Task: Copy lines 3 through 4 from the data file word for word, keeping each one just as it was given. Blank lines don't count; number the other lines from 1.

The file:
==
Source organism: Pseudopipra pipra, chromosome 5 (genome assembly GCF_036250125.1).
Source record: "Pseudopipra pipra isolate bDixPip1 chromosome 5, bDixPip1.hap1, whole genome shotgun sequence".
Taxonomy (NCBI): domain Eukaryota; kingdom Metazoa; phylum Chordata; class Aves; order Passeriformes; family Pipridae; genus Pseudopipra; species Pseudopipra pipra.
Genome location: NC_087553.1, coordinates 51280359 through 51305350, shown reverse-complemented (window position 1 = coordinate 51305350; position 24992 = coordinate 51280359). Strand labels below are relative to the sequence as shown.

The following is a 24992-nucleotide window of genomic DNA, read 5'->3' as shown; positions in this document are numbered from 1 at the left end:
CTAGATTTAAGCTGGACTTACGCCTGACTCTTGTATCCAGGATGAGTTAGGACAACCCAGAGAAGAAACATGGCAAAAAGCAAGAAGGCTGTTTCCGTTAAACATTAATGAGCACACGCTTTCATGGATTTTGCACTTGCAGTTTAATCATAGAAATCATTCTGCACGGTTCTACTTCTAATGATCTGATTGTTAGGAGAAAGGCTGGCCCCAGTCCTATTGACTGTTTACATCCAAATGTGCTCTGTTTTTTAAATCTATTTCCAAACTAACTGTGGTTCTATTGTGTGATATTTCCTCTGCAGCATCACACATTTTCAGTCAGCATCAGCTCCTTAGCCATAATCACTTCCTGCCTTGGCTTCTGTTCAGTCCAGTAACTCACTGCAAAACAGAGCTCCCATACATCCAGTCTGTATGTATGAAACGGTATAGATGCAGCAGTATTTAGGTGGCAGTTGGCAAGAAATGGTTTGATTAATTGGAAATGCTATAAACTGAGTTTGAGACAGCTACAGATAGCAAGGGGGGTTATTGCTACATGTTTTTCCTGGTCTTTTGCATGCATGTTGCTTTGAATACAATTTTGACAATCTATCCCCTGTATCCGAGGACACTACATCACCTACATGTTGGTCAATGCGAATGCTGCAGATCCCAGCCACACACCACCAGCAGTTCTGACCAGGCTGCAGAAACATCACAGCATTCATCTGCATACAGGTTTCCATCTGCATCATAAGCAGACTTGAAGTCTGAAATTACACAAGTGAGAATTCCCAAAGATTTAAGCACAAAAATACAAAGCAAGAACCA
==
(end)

Taxonomy (NCBI): domain Eukaryota; kingdom Metazoa; phylum Chordata; class Aves; order Passeriformes; family Pipridae; genus Pseudopipra; species Pseudopipra pipra.
Genome location: NC_087553.1, coordinates 51280359 through 51305350, shown reverse-complemented (window position 1 = coordinate 51305350; position 24992 = coordinate 51280359). Strand labels below are relative to the sequence as shown.